A dispute over absentee ballots in the November 2007 national elections in the Marshall Islands is going to trial in the High Court in Majuro.
With some parliament races decided by fewer than five votes in 2007, the case brought by 13 voters living in the United States could overturn results if ultimately successful.
But the challengers face 30 years of precedent: since Marshall Islands constitutional government began in 1979, the High Court has never found in favor of election complaints.
The Chief Justice, Carl Ingram, set October 14 for a status conference to schedule a date for a trial in the case involving Carl Alik, the government's Chief Electoral Officer vs Florence Simeon and 12 other Marshall Islanders living in the U.S. mainland.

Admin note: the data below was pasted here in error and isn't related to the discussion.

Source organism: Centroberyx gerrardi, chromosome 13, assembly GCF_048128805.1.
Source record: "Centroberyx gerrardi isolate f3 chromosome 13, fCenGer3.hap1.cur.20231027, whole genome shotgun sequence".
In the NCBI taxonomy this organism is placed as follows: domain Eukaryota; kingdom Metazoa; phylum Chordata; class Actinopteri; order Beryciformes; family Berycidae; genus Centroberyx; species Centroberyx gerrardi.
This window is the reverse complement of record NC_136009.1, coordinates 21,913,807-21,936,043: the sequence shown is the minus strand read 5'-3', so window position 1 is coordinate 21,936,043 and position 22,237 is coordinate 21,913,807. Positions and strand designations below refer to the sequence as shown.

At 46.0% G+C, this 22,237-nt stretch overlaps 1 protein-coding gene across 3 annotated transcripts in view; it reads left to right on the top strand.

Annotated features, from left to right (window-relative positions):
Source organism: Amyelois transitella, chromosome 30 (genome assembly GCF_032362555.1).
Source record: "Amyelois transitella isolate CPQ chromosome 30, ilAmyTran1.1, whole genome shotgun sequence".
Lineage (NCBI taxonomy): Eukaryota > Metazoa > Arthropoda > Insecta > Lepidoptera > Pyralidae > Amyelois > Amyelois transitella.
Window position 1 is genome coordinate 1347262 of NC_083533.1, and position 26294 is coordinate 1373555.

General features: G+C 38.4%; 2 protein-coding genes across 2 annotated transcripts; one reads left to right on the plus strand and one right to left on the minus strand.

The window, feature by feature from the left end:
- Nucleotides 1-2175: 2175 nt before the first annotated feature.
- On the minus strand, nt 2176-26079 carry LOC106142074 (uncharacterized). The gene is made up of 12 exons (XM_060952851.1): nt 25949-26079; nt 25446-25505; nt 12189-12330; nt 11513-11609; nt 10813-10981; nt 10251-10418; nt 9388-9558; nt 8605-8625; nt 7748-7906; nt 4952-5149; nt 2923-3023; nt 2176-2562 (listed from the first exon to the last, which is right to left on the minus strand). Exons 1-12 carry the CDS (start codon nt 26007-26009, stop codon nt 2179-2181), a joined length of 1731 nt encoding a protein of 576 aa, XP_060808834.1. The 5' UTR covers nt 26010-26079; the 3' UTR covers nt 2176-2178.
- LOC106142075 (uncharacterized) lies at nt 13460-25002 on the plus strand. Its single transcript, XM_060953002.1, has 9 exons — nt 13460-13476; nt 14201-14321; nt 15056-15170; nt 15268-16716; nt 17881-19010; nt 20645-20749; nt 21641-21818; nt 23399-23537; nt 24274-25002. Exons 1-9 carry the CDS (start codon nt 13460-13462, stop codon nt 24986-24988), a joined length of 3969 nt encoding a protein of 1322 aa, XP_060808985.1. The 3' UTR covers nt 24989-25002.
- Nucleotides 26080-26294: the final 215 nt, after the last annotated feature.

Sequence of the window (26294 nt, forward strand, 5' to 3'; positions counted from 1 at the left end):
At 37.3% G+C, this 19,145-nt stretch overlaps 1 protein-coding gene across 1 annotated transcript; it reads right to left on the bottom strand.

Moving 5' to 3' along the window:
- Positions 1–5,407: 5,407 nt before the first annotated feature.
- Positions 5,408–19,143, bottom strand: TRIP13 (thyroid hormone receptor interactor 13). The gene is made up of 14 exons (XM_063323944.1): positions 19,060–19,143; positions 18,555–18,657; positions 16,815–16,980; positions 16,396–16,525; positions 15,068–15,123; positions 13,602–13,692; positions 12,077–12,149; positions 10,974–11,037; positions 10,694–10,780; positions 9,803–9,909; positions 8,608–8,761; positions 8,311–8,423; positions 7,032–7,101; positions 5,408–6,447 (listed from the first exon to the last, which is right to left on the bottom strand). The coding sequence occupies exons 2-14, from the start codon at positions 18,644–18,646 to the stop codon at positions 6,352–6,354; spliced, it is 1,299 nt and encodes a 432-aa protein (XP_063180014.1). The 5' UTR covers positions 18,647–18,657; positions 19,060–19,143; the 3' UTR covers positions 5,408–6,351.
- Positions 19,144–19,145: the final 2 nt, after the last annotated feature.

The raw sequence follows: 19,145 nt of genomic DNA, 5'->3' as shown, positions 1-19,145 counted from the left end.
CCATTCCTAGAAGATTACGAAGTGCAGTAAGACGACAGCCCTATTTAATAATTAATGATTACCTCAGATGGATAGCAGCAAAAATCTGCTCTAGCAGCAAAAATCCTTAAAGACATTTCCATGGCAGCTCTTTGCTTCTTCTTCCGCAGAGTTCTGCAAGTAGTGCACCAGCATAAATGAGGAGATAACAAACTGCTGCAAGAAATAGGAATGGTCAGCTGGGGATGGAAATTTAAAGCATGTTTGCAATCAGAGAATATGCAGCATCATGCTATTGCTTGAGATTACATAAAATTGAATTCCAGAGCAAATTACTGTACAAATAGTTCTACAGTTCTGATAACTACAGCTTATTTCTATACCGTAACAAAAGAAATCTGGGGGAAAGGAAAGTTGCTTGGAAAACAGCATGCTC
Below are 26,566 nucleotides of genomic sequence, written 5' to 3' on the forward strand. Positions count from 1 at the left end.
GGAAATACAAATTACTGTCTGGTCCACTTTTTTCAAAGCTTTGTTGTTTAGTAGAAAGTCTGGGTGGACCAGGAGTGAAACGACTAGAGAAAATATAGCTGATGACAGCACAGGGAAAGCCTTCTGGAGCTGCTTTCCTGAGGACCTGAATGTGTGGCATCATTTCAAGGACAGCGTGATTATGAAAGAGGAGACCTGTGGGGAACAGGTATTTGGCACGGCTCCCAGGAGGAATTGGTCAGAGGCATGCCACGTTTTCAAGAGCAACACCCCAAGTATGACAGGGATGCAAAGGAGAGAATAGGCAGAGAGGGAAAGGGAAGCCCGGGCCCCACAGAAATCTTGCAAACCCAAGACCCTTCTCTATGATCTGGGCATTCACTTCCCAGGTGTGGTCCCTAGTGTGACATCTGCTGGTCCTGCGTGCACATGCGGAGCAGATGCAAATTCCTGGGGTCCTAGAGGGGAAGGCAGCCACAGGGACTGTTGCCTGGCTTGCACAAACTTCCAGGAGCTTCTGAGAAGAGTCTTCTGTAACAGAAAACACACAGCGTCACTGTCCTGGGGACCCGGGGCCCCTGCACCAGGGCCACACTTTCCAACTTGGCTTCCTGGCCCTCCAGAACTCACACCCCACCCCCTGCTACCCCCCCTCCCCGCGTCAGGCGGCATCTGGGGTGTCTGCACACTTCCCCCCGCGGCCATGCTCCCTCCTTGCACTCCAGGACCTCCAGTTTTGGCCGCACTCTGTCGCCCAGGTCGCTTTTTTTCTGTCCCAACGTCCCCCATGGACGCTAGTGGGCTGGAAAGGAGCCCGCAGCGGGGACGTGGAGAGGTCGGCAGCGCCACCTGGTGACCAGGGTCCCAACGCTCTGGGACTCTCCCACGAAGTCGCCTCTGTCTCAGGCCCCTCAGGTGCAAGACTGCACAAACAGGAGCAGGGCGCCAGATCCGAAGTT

Justice Ingram's order followed his rejection of a motion for summary judgment against Mr Alik brought by the voters who are represented by Majuro attorney David Strauss.
The case is a dispute over Mr Alik's handling of absentee ballots.
The 13 voters claim the Marshall Islands government's official web site instructed absentee voters merely to return their ballots "as soon as possible" after receipt, rather than advising of a specific deadline.